Update: Computer Darkroom provides comprehensive coverage of the new features.
James Duncan Davidson has a good overview of the new features in Lightroom. Mikkel Aaland also summarises what’s new. I’ve just had a play with the new sharpening option and it’s much, much better than version 1, here’s hoping the other tweaks are as good!
You can download the v1.1 updater here.
The O’Reilly Digital Media blog has some good tips to speed up Lightroom. For instance, rendering 1:1 (and standard) previews after import makes a huge difference, it’s well worth doing this first rather than having Lightroom compute them on the fly, as otherwise you’ll be constantly waiting for the app to catch up.
A neat Lightroom trick for cloning out dust:
Zoom in to 1:1. Starting at the top-left of the image, press the “page down” key. The window will move down the photo until it gets to the bottom… and then jump across and up to the next previously-hidden part of the image. This’ll repeat until you end up at the bottom-right of your photograph. Fantastic!
It’s the perfect way to quickly scan for and spot out dust; you can tell these guys are really passionate about a great user interface. Via an interview with Mark Hamburg, founder of Adobe Lightroom.
The popular web-based photo album organiser “Gallery” released version 2.2 today.
What the hell? I just checked Adobe’s online store with a view to buying Lightroom. They offer two different options: download or shipped box. Guess which one’s cheaper? Nope, the download is almost a fiver more! Same with Photoshop: £569.88 for the boxed version, £586.85 for the download. Apparently, not providing a CD or printed manual at all — these cost extra for the download option — is more expensive than manufacturing & shipping them to you. Or is it that Adobe feels that they can scalp their customers for the “I want it now” factor? That’s pretty reprehensible.
Getty Images buys WireImage. Makes sense seeing as everyone seems to be obsessed with celebrity these days.
Canon announced the EOS-1D Mark III last week. It sounds vaguely like a spaceship from the classic computer game Elite but is in fact their flagship digital camera, designed primarily for sports & wildlife photographers. Specs of note include a 10.1 megapixel APS-H size (1.3x) CMOS sensor, 10FPS with a 110 large-JPEG or 30 RAW image buffer, overhauled 45-point AF system with 19 cross-type sensors, a live-view LCD and an integrated cleaning system. If you know what all that means, you no doubt want one — I know I do — but the estimated £3050GBP price tag might put you off unless you really need it.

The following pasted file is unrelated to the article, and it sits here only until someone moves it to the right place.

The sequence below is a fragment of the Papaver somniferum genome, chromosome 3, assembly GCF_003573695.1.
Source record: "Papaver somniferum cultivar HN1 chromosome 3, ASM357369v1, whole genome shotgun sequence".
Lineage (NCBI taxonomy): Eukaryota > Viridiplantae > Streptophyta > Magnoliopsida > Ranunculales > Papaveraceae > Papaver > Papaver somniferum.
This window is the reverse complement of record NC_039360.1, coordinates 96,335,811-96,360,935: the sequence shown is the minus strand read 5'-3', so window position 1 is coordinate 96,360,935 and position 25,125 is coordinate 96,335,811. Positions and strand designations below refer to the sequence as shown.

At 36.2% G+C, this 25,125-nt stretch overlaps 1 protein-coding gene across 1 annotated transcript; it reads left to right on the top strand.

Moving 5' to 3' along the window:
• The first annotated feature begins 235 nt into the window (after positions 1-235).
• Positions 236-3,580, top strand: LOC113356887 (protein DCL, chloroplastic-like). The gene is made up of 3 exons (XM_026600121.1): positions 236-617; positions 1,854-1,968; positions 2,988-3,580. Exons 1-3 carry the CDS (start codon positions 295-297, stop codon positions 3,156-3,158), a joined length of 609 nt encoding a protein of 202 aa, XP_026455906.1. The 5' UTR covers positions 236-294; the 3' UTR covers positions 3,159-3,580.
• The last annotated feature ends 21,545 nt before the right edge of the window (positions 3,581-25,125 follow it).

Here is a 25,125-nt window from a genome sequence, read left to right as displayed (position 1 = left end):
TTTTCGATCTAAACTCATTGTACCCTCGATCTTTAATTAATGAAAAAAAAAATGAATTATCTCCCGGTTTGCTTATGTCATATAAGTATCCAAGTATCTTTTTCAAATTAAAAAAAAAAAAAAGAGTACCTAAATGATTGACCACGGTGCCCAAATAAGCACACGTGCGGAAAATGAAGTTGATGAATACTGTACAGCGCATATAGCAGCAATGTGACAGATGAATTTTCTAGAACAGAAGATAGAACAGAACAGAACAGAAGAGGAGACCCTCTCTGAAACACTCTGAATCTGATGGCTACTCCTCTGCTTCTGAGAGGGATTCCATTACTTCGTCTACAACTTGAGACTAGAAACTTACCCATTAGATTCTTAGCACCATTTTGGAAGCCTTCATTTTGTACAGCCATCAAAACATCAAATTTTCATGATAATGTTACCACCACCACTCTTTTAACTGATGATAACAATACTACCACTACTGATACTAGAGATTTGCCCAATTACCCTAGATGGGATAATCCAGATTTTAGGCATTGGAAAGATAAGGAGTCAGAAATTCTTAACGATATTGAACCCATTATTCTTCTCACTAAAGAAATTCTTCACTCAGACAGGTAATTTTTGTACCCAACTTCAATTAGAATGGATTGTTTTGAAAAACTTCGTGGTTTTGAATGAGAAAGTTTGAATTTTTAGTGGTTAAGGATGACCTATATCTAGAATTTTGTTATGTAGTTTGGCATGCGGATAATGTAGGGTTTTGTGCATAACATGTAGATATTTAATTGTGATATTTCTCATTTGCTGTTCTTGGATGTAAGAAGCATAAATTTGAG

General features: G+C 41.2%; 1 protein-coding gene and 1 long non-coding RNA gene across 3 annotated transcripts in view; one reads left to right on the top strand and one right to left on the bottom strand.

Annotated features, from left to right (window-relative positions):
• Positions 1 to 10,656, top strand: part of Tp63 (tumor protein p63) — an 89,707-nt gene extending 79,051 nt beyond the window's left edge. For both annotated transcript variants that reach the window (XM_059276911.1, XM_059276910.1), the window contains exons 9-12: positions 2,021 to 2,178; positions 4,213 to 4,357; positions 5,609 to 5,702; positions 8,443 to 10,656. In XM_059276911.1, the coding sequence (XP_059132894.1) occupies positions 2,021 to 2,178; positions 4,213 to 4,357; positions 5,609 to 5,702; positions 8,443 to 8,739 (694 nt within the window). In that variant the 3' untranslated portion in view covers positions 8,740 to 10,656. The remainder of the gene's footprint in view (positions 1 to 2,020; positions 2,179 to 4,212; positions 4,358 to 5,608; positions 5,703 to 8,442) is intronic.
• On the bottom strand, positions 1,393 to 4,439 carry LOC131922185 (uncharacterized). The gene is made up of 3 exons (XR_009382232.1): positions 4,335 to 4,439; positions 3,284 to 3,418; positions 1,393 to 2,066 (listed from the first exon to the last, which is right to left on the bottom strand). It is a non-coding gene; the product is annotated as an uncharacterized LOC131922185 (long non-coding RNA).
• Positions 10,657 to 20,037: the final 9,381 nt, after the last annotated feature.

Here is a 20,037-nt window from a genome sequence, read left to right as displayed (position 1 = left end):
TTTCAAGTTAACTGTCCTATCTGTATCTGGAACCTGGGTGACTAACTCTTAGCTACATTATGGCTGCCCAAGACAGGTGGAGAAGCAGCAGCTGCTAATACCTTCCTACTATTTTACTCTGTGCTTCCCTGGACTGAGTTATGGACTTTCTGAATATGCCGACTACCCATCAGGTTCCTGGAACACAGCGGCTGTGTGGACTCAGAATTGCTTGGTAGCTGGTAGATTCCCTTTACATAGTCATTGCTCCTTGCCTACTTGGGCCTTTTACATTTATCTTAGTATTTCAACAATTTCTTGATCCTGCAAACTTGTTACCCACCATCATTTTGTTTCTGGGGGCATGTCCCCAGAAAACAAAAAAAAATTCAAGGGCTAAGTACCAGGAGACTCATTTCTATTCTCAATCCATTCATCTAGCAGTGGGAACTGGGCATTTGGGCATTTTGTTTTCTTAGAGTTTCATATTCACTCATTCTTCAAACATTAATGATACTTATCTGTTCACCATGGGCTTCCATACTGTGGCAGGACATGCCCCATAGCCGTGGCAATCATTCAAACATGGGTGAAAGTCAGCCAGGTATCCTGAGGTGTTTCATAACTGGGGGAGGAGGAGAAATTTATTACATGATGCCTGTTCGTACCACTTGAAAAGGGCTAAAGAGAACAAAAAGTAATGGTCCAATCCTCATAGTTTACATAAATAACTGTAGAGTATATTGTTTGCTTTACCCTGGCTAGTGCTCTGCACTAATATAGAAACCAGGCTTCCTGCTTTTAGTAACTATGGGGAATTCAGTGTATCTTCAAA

How to Make Blink-Free Group Photos is a remarkably clever guide to making sure you have at least one photo where no-one is blinking. Here’s the lowdown: “For groups of less than 20 people, divide the number of people in the group by 3 if the light is good or by 2 if the light is bad.” Click the link for a few more good tips.
PhotoRec is a great bit of open-source data recovery software. It’s cross-platform and runs on Windows, Mac and Linux. It’ll recover lost files including photos, video, documents and archives from just about any media. It ignores the filesystem and goes straight to the underlying data, so will still work on cards that have been severely damaged or reformatted. It won’t attempt to write to the media you’re trying to recover from, so is safe to use. It also has a great companion program, TestDisk, whose job is to recover lost partitions as well as making non-booting disks bootable again.